It was a good edition of the World at One today. After all the depressing ‘your morbid intuition was right, paedophiles are everywhere‘ headlines, they reported on Blair and Major’s ideas for referendum v2 in a few years, had a moronic Brexiteer tell us how clubs should work, and then Nick Clegg said sensible things about pluralism, negotiation and liberalism. This has prompted me to write a little, five months on from that decision.
The High Court ruled yesterday that Parliament must vote on the UK’s decision to leave the European Union.
The government were attempting to pervert the constitution of the United Kingdom, and thanks to Judicial oversight, were stopped before inviting a dangerous, tyrannical precedent.
The following are posts made by family and friends, or friends of friends of mine on Facebook and other social networks in the 24 hours following the British decision to leave the EU.
They are presented here unedited and anonymised. If anyone would like to be credited with what they have said, or have their writing removed, please contact me as soon as possible.
As someone living in a timezone seven hours ahead of the UK, I didn’t wake up to news that the United Kingdom have voted to leave the European Union. I sat and listened to hour after excruciating hour of results, predictions, comments and market reaction.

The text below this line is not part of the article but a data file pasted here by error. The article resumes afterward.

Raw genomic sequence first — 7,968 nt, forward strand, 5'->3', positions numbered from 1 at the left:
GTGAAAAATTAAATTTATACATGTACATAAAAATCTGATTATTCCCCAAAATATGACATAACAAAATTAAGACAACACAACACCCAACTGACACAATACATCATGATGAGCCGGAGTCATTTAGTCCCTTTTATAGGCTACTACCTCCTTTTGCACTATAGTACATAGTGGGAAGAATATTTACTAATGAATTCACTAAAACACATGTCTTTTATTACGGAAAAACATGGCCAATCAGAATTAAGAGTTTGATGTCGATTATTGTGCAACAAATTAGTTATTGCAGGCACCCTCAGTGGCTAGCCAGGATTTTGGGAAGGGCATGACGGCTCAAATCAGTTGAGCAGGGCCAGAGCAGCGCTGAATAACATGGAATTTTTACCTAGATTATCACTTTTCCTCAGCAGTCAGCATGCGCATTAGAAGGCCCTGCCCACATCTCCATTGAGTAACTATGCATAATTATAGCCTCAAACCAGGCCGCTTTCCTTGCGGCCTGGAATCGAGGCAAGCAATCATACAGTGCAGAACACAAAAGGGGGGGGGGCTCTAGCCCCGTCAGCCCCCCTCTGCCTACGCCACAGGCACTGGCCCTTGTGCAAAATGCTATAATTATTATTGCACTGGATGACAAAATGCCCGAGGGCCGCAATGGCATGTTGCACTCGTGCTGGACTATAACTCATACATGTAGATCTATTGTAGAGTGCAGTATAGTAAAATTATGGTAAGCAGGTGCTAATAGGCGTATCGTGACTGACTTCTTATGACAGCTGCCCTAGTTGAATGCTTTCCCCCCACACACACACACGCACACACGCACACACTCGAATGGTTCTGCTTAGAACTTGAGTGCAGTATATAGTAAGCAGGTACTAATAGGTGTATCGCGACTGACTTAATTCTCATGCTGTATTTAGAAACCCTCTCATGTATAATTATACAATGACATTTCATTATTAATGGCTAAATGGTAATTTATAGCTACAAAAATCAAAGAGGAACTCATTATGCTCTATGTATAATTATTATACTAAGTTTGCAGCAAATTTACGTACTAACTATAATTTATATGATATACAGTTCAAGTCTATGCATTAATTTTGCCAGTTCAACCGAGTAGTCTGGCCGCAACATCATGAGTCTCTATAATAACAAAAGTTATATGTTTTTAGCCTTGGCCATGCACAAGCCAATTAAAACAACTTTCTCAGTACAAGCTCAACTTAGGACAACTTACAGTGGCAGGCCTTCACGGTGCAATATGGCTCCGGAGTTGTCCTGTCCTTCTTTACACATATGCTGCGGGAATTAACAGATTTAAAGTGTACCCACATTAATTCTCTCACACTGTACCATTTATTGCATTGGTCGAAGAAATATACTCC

I subtitle this post, in the immortal words of Lord Kitchener, said as he encouraged men to enlist to fight in The Great War:
“Be certain that your so-called reason is not a selfish excuse”
Using two examples around data protection and privacy that I recently encountered, I will argue against the ever-popular opinion that European Union (EU) regulation is limiting Britain, and that leaving would benefit the majority of us.
At this referendum, many of the arguments by the leave side are focused on voting leave as taking an opportunity, free from the reams of European dictacts, laws and courts, to implement a newly imagined political future.
I’m all about asking the questions ‘how did we get here, why are things done this way, and how could they be done better?’, and so I support this honourable and necessary endeavour.
However, for this particular vote at this particular juncture the two issues I would raise are thus:
The European Union (EU) is boring. It is procedural and legalistic and dull. At university I took every opportunity to study any module that was not about the EU.